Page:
As an organisation, you want the best of the best when it comes to your staff.
But, could your quest for the perfect candidate actually be influenced by an unconscious bias within your recruitment process?
We all have our own unconscious biases - it’s scientifically proven, and simply a part of being a human with complex thoughts and influences.
This unconscious bias manifests itself in our intuitive decisions; thoughts that materialise in our head before we’re even aware of them. And when this involves day to day judgements and assumptions, it’s mostly harmless.
The problem arises when these unconscious biases shift into your recruitment practices.
So, how can we minimise unconscious bias in recruitment?
While technology is a brilliant way to remove unconscious bias in recruitment, it is important that we address biases head-on and create a company culture that harnesses diversity and inclusivity.
There is a hefty amount of research that suggests that - overall - the standard hiring processes can be biased and unfair, with unconscious racism, sexism and ageism getting in the way of who does (and doesn’t) get hired.
What can we do to identify and eliminate these biases? We have pulled together a handy guide to help both you, and those on your team, create an environment free from unconscious biases.
What is an unconscious bias in recruitment?
In the recruitment process, an unconscious bias happens when a recruiter forms an opinion about a candidate - subconsciously - based solely on a first impression.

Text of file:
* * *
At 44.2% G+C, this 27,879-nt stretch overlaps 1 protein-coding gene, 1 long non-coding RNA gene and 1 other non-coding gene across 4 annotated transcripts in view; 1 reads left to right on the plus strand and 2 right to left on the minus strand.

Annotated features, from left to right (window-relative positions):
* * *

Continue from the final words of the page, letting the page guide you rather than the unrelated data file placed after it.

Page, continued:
Alternatively, an unconscious bias can show itself when the candidate will be chosen over another purely because they feel like someone the recruiter would happily go out for a pint with in their spare time.
This is because we sway towards people that remind us of ourselves. It’s human nature. And this can encompass anything from gender, class, race and age, right on through to seemingly inconsequential aspects such as hobbies or even their favourite television show.
An unconscious bias can largely be broken down into eight categories:
- Affinity bias - this is when you favour someone who shares qualities with you or the ‘culture fit’ of a company as a whole
- Confirmation bias - this is when you search for pieces of selective information that can back up an opinion, rather than giving it a holistic understanding
- Attribution bias - this is when you attempt to make sense of a person’s actions based on how you perceive your own actions and those of others
- Conformity bias - this is when your views are skewed to follow the majority
- Contrast effect - this is the outcome of assessing similar things and comparing them
- Gender bias - this is when one gender is favoured over another
- Halo effect - this is when you focus on one positive attribute and use it to justify an entire character
- Horns effect - this is the opposite of halo effect; it is when you focus on one specific negative attribute and allow your judgement of a person to be guided by that
The criteria that you (knowingly or unknowingly) base those all important decisions on becomes totally irrelevant, and can work both for and against a candidate.
It can lead to missed talent or choosing a candidate for all of the wrong decisions and paying the price later down the line.
What can lead to unconscious bias in recruitment?
There are two main things that can lead to unconscious bias in recruitment; the first, is the opinion, background and circumstances of the recruiter themselves.
As mentioned, we all have our own biases woven deep into our psyche. We may not be aware of them, but they are and show up in unexpected ways: one of which can be first impressions.
Before a candidate even enters the interview room, a recruiter may well have cast an unconscious bias - whether that is positive or negative - over them. It could be influenced by their name, where they live, their age, their gender… Anything. And when a hiring manager is weighing up certain candidates, this could very easily come into play.